Expert Video - What is staging for lung cancer and how is it determined?
The treatment of any type of lung cancer depends on the stage of the cancer. The stage is based on how far the cancer has spread - whether the lung cancer is local or has spread outside the lungs to the lymph nodes or to other parts of the body. For non-small cell lung cancer, doctors want to determine the size of the primary cancer and whether it has spread to the lymph nodes or spread to the middle part of the chest, or spread outside those areas. Doctors use different diagnostic tests to determine the cancer’s stage. These tests include CT scans, magnetic resonance imaging (MRI), and positron emission tomography (PET) scans. If undergoing surgery, a procedure called a “mediastinoscopy” can provide additional information on the stage of the lung cancer. Knowing the lung cancer stage helps the doctor to decide what kind of treatment is best and can help predict a patient’s prognosis (outlook).
Expert Video - What is stage I, II, III or IV lung cancer?
The stage of a cancer describes the extent of the cancer. It is based on the size and location of the tumor, and whether it has spread to the lymph nodes or other parts of the body. A stage 1 lung cancer is located only in the lungs and has not spread to any of the lymph nodes. A stage 2 lung cancer is a bit more advanced, where the cancer has spread to the localized lymph nodes. A stage 3 cancer is one where the lymph nodes in the middle part of the chest are also involved (the area called the mediastinum). A stage 4 lung cancer is one that has spread outside the chest, either to the other lung, or to other parts of the body, such as the bone or brain or liver or adrenal glands.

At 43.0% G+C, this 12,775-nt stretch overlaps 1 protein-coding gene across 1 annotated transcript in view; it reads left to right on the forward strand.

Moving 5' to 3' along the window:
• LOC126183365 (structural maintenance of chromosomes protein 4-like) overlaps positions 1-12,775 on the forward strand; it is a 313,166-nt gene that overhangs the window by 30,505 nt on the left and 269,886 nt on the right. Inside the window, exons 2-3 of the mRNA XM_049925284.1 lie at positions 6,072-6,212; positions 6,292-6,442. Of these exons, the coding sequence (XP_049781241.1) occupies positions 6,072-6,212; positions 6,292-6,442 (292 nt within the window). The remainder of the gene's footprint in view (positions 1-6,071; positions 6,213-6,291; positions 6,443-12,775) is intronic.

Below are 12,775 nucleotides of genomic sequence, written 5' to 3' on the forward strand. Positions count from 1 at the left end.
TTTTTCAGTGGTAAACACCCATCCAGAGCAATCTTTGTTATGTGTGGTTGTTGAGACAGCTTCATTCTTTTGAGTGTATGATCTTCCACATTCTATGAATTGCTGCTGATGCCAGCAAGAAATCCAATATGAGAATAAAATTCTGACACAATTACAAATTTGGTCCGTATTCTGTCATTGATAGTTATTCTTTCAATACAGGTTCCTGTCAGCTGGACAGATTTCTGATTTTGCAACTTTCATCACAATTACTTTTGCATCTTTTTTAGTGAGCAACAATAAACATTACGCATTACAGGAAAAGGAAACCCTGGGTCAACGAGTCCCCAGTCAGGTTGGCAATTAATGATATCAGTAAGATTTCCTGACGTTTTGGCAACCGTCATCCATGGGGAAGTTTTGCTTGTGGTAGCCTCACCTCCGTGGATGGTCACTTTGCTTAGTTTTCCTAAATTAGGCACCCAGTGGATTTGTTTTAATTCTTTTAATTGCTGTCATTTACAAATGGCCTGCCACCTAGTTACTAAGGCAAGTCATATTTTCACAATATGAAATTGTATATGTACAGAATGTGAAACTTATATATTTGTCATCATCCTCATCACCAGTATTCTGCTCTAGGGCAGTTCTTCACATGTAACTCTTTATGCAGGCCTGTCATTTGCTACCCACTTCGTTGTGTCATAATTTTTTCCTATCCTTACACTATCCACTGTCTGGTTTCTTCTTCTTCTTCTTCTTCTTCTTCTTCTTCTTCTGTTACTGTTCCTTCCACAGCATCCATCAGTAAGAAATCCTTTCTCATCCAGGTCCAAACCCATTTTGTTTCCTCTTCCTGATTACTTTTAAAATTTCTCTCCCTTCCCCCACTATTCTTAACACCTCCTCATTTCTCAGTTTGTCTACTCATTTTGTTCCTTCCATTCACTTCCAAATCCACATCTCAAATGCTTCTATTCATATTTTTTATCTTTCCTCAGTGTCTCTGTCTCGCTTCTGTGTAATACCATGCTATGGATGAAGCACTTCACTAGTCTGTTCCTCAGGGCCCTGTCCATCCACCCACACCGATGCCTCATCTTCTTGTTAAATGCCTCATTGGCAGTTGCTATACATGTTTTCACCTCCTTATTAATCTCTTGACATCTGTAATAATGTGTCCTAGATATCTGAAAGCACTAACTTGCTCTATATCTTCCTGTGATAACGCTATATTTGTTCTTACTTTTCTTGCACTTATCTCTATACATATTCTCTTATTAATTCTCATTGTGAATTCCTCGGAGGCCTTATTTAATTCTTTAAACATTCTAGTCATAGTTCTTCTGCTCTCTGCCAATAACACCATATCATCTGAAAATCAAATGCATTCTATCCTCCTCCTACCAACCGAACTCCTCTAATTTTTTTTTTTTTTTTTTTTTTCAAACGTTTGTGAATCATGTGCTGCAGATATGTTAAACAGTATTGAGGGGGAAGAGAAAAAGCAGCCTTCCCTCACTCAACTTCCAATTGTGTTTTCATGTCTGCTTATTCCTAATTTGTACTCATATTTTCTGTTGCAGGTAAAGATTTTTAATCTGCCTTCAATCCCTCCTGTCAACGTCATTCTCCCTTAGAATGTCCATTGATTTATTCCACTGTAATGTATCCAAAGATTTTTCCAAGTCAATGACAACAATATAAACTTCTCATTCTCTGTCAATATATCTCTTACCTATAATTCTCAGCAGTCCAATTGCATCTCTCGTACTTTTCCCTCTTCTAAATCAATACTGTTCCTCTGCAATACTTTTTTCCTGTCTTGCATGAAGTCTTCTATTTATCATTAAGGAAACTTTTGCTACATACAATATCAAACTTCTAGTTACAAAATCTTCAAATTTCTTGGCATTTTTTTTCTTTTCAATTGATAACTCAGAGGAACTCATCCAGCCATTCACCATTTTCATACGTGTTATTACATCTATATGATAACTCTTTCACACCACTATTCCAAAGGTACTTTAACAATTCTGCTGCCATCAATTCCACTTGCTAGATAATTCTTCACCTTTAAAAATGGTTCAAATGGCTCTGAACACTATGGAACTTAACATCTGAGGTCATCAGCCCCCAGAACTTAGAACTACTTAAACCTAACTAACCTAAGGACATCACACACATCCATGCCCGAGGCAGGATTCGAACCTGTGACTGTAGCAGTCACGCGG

Animation - Understanding Biomarker Testing in Non-Small Cell Lung Cancer
This animation provides an overview of comprehensive biomarker testing for non-small cell lung cancer (NSCLC), and its critical importance for every lung cancer diagnosis. Biomarker testing shows specific mutations that drive NSCLC to grow and spread. It can also show changes in the level of a protein called PD-L1. Biomarker testing helps doctors learn about your unique type of lung cancer and how best to treat it. Watch to learn about common gene mutations EGFR, ALK, KRAS, ROS1, BRAF V600E, and others. Experts recommend that anyone diagnosed with NSCLC should have biomarker testing. If you did not receive it, talk to your doctor about biomarker testing now. This is particularly important for African Americans and other minorities who tend to have higher lung cancer rates, longer wait for care, and lower survival rates. Be sure to ask your doctor about comprehensive biomarker testing.
Slide Show - Understanding Biomarker Testing in Non-Small Cell Lung Cancer